Hoskison History, Family Crest & Coats of Arms

Hoskison is a name that dates far back into the mists of early British history to the days of the Anglo-Saxon tribes. It is derived from the name Os, which is a short form for several personal names, including Osgod, Osbeorn, and Osmær. Os is supplemented by the common diminutive suffix -kin. While early records almost all include the "O" prefix, over the years this was dropped and now we typically find the name with an "H" prefix. One source notes that the name could have been derived from the Dutch personal name, Huskens. [1]

Early Origins of the Hoskison family

The surname Hoskison was first found in Lancashire at Heskin, a township, in the parish of Eccleston, union of Chorley, hundred of Leyland. "Heskin being a joint manor with Eccleston, descended with it from the Gernets and Dacres to the family of Molyneux, of Sefton." [2]

Early London rolls included the two earliest records of the family. The Hundredorum Rolls of 1274 listed Osekin (without surname) and Robert Osekin. [3] [4]

Peter Osekyn was listed in the Feet of Fines of 1306 in Essex, and later Thomas Hoskyns was listed in Berkshire in 1463. [4]

Early History of the Hoskison family

This web page shows only a small excerpt of our Hoskison research. Another 100 words (7 lines of text) covering the years 1566, 1638, 1694, 1764, 1676, 1609, 1680, 1640, 1654, 1646, 1648, 1634, 1705, 1682, 1683, 1675, 1711, 1677, 1767, 1717, 1722 and 1566 are included under the topic Early Hoskison History in all our PDF Extended History products and printed products wherever possible.

Hoskison Spelling Variations

It is only in the last few hundred years that the English language has been standardized. For that reason, early Anglo-Saxon surnames like Hoskison are characterized by many spelling variations. As the English language changed and incorporated elements of other European languages, even literate people changed the spelling of their names. The variations of the name Hoskison include: Hoskins, Hoskin, Hosken, Hoskyne, Hoskyns, Haskin, Haskins, Hasken, Haskyne and many more.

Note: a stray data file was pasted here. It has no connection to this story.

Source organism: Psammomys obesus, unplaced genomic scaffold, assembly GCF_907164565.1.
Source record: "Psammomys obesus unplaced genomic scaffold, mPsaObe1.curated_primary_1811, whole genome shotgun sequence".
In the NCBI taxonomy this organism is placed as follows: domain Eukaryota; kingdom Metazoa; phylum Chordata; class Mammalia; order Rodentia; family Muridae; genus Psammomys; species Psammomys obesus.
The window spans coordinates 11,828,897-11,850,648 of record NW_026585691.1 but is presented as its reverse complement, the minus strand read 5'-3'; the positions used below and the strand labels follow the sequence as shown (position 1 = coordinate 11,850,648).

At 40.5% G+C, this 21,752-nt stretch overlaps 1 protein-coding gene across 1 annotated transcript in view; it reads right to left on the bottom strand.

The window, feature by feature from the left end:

Early Notables of the Hoskison family (pre 1700)

Notables of the family at this time include Serjeant John Hoskins (1566-1638), an English poet, scholar of Greek, and politician. He was born at Monton or Monkton, now known as Monnington-upon-Wye, in the parish of Llanwarne, Herefordshire, an estate of which his family had long possessed the leasehold interest and was the son of John Hoskins. [5] Jane Fenn Hoskens (1694-1764), was an English author and early immigrant to America. The Hoskyns of Harewood in the County of Hereford, is a title in the Baronetage of England. It was created on 18 December 1676 for Bennet Hoskyns, Member of Parliament for Wendover, Hereford...
Another 103 words (7 lines of text) are included under the topic Early Hoskison Notables in all our PDF Extended History products and printed products wherever possible.


New Zealand Hoskison migration to New Zealand +

Emigration to New Zealand followed in the footsteps of the European explorers, such as Captain Cook (1769-70): first came sealers, whalers, missionaries, and traders. By 1838, the British New Zealand Company had begun buying land from the Maori tribes, and selling it to settlers, and, after the Treaty of Waitangi in 1840, many British families set out on the arduous six month journey from Britain to Aotearoa to start a new life. Early immigrants include:

Hoskison Settlers in New Zealand in the 19th Century
  • T. Hoskison, who arrived in Auckland, New Zealand aboard the ship "Viscount Canning" in 1865


The Hoskison Motto +

The motto was originally a war cry or slogan. Mottoes first began to be shown with arms in the 14th and 15th centuries, but were not in general use until the 17th century. Thus the oldest coats of arms generally do not include a motto. Mottoes seldom form part of the grant of arms: Under most heraldic authorities, a motto is an optional component of the coat of arms, and can be added to or changed at will; many families have chosen not to display a motto.

Motto: Finem respice
Motto Translation: Consider the end


  1. ^ Barber, Henry, British Family Names London: Elliot Stock, 62 Paternoster Row, 1894. Print.
  2. ^ Lewis, Samuel, A Topographical Dictionary of England. Institute of Historical Research, 1848, Print.
  3. ^ Bardsley, C.W, A Dictionary of English and Welsh Surnames: With Special American Instances. Wiltshire: Heraldry Today, 1901. Print. (ISBN 0-900455-44-6)
  4. ^ Reaney, P.H and R.M. Wilson, A Dictionary of English Surnames. London: Routledge, 1991. Print. (ISBN 0-415-05737-X)
  5. ^ Smith, George (ed), Dictionary of National Biography. London: Smith, Elder & Co., 1885-1900. Print


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